The confluence of exorbitant housing prices and the incoming mortgage stress test could encourage some Canadians to misrepresent their earnings on mortgage applications, warns a broker.
“I do foresee instances of fraud for shelter becoming more prevalent because the market has heated up so much that housing is out of grasp for a lot of people,” said Leah Zlatkin, principal broker at Brite Mortgage and an expert with LowestRates.ca. “A lot of first-time buyers are trying to size out of their condo and into a home, but that home might feel out of reach. They might have saved up 20% for a home, but with the Office of the Superintendent of Financial Institution’s new mortgage rule on June 1 and housing prices continuing to go up, some people might not be able to get their dream home or even just the house they want.”
In fact, according to a recent Equifax survey, 9% of respondents admitted they weren’t fully truthful on their mortgage applications, while 16% of millennials and 9% of the general population thought falsifying information was acceptable—although that declined from 23% and 12%, respectively, in 2019.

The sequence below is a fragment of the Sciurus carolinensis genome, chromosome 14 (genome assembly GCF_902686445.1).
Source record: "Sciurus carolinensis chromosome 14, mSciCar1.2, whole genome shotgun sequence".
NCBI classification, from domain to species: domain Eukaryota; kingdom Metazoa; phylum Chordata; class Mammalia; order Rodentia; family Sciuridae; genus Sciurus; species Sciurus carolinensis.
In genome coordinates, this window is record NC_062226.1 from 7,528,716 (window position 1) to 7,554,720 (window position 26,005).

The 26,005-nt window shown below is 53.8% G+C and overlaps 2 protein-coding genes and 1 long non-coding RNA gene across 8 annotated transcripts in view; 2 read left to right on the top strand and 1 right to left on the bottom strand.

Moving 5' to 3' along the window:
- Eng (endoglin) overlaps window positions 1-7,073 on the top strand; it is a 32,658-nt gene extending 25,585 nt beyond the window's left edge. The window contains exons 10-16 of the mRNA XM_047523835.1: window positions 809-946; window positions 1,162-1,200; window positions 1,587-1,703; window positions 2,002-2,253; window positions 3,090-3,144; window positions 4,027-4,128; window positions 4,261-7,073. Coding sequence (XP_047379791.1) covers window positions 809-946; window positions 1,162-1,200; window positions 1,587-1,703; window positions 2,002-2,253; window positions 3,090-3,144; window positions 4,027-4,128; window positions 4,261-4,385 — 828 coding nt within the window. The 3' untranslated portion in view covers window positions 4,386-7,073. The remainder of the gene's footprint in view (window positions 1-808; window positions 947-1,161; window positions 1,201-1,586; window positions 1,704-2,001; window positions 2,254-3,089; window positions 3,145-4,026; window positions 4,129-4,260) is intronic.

“Millennials are more comfortable with mortgage fraud and they think it’s not a big deal,” said Zlatkin. “When you look at people trying to buy homes, namely millennials, I do feel like we’ll have instances where people fudge the numbers. The mentality some people have is if they know they can afford the mortgage payments, they fudge the lines a bit so they can get the extra $20,000, $30,000 they need.”
She added that things could get hairy should interest rates rise or if unplanned expenses crop up, and especially in the case of job loss.
Nevertheless, lenders have stringent checks and balances in place to catch attempted shelter fraud, says mortgage broker Frances Hinojosa.
“I do understand through talking to our lender partners that they have seen an increase of income fraud for fraud for shelter,” said the managing partner of Tribe Financial. “It’s not that clients can’t pay the mortgages, but they’re trying to get into the market by fudging documents with inflated incomes. Lenders are all hyperaware of this, and now they’re getting closer and closer to requesting borrowers’ bank statements directly from their institutions to confirm income deposits to make sure the numbers line up. So if there is an increase in this type of fraud, it will just push lenders to snuff it out.”